Who's responsible for Green Bay Packers' special teams debacle this time around?

GREEN BAY, Wis. -- Matt LaFleur might change special teams coordinators for the second straight year. And most probably think the Green Bay Packers coach has to after the debacle that wasn’t just Saturday night’s 13-10 divisional playoff loss to the San Francisco 49ers but also a season filled with special teams catastrophes.

But will it really do any good?

Maybe Maurice Drayton was the problem. And Shawn Mennenga the problem before that. And Ron Zook before that. And Shawn Slocum. And Mike Stock. And John Bonamego. And on and on.

The previous seven special teams coordinators in Green Bay have seen their end come in one of two ways: fired or forced into retirement. The most recent with a different fate was Johnny Holland, but even he didn’t retain his position. He ran the special teams in 1998, but when Mike Holmgren left to coach the Seattle Seahawks in 1999, Packers coach Ray Rhodes moved Holland to coach linebackers -- the position he played in the NFL.

If it’s not scheme and coaching, then why are the Packers so repeatedly substandard on special teams?

“Ted never prioritized special teams and neither does Gutey,” said a longtime NFL agent who has had several players -- including many who have played on special teams -- with the Packers.

That’s in reference to the past two Packers general managers, the late Ted Thompson and current GM Brian Gutekunst. It was especially surprising with Thompson, who made a decade-long NFL career out of being a special-teamer. But perhaps it’s not as surprising that Gutekunst has a similar approach -- although in 2018 he did draft a punter and a long-snapper, neither of whom are still on the roster -- given that he worked under Thompson.

Thompson gave up on a pair of players who would be among the top special teams players in the league. In 2016, he cut safety Chris Banjo, who has been a core special teams player for the New Orleans Saints (2016-18) and now the Arizona Cardinals (2019-present). Before that, safety Anthony Levine, who spent two years on the Packers' practice squad (2010-11) before he was cut at the end of the 2012 training camp, signed with the Baltimore Ravens. He was a core player on special teams units that ranked in the top six in the NFL annually from 2012 to 2018. Levine is still on their roster.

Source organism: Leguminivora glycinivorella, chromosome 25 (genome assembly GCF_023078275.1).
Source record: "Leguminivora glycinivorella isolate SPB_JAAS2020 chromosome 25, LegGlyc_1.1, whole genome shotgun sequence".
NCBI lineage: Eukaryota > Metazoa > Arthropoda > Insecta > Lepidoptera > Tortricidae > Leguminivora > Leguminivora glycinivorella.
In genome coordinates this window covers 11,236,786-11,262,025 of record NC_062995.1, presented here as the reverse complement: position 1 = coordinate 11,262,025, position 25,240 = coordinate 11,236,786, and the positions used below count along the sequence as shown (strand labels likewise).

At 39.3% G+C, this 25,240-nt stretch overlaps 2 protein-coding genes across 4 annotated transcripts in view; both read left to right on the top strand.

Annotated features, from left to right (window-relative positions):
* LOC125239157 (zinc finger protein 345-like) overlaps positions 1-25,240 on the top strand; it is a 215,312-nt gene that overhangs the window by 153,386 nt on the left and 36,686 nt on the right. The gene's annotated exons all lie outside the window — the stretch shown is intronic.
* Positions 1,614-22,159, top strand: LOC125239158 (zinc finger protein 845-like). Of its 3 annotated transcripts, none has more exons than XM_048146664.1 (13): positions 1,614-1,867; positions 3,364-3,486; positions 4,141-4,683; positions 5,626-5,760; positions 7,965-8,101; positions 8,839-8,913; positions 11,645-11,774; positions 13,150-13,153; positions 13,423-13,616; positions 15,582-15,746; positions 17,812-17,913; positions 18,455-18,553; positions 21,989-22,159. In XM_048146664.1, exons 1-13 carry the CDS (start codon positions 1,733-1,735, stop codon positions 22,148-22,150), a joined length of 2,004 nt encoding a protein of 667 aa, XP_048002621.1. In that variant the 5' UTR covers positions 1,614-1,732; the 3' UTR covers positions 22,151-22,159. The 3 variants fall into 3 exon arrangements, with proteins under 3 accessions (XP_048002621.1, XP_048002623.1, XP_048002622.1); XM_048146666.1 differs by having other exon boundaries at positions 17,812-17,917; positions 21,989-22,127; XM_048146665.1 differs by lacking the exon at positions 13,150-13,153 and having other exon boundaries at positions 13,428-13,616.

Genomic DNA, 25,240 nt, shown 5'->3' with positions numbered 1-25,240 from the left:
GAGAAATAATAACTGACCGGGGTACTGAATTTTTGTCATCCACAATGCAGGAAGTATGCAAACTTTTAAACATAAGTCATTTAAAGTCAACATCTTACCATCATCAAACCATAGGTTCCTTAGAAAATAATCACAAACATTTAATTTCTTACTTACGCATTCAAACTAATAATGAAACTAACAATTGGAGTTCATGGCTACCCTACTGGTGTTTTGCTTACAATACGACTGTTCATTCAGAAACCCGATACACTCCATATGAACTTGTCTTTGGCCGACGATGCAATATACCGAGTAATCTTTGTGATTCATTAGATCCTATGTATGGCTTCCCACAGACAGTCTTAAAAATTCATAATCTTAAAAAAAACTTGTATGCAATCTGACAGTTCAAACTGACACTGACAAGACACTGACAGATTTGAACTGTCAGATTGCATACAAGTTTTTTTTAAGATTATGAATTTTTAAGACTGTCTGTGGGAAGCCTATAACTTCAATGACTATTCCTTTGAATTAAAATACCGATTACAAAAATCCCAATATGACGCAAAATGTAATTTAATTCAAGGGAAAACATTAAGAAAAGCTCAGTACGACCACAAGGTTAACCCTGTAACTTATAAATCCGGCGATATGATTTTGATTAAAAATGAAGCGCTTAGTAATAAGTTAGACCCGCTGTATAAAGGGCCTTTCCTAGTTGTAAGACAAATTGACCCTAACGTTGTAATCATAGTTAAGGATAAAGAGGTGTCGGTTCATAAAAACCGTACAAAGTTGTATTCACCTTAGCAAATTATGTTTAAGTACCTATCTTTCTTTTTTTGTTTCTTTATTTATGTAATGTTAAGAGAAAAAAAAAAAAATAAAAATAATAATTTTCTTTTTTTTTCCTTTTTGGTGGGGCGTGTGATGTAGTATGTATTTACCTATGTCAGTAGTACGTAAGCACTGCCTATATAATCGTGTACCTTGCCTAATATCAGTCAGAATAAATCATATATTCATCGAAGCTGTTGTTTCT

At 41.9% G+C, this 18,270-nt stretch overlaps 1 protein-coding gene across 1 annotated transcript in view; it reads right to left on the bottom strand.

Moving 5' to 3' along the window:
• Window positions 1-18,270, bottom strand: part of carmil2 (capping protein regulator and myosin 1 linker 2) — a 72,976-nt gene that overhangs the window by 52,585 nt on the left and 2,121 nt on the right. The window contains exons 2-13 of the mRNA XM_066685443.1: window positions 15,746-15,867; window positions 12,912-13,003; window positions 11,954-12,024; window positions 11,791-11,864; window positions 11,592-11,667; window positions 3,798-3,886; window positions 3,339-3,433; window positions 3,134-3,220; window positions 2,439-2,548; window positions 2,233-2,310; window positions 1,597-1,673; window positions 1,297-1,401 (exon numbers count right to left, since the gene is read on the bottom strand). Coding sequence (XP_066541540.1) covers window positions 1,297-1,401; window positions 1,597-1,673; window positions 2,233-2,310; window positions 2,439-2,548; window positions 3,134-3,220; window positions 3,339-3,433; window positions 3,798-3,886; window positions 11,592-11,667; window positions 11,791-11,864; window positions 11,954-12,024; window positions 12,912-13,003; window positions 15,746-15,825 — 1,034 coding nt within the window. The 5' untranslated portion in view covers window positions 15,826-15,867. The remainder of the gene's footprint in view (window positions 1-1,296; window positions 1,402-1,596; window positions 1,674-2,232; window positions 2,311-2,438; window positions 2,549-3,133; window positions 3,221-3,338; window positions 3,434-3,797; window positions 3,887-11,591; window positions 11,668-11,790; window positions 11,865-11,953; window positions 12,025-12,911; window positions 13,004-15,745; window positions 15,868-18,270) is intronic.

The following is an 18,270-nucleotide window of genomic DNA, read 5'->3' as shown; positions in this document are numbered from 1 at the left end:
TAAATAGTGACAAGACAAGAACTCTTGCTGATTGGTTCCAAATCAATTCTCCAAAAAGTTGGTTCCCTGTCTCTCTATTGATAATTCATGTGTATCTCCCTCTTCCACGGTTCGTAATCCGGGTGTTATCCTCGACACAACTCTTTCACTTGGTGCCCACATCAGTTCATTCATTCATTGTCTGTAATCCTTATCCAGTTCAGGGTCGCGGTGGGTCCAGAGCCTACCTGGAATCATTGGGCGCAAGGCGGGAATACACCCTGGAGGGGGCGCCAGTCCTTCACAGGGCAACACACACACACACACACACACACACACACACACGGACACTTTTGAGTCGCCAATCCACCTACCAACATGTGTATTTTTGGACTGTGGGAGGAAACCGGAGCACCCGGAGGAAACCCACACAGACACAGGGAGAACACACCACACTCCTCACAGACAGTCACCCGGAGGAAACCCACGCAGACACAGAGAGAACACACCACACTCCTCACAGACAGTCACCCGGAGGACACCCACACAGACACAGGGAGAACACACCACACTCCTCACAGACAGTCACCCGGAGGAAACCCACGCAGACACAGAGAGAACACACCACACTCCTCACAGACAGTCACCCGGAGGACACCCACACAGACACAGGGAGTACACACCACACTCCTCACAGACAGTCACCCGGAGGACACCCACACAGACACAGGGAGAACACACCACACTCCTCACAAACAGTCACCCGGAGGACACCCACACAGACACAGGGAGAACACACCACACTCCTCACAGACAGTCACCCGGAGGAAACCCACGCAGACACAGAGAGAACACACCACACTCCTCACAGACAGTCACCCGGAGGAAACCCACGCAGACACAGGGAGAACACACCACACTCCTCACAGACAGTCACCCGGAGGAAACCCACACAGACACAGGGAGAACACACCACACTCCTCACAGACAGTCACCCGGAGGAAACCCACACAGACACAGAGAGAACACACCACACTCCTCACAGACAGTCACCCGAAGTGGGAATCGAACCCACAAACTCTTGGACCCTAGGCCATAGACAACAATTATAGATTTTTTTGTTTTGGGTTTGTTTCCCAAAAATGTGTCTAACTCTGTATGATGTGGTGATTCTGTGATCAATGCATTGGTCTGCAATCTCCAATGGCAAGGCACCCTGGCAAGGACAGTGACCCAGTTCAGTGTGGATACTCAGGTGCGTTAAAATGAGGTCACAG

While neither likely would have had much of a role on defense, and two players over the course of a decade don’t make special teams better or worse, they’re just two examples of how the Packers' approach to special teams has impacted their units over the years.

Coincidentally, the last two teams that eliminated the Packers from the postseason had long-snappers who once were in Green Bay: Taybor Pepper with the 49ers and Zach Triner with the Tampa Bay Buccaneers. The Packers moved on from both. Meanwhile, they tried two different long-snappers this season, which might have contributed in part to kicker Mason Crosby’s struggles.

ESPN’s Football Power Index ranked the Packers 31st among the 32 teams in special teams efficiency during the regular season, so expecting the playoffs to be different was unrealistic.

But this seemed excessive even by their standards.

The 49ers blocked a field goal and a punt, making the Packers the first team in 33 years to have both happen to them in the same playoff game, according to ESPN Stats & Information research. It last happened to the Houston Oilers on Jan. 1, 1989, against the Buffalo Bills.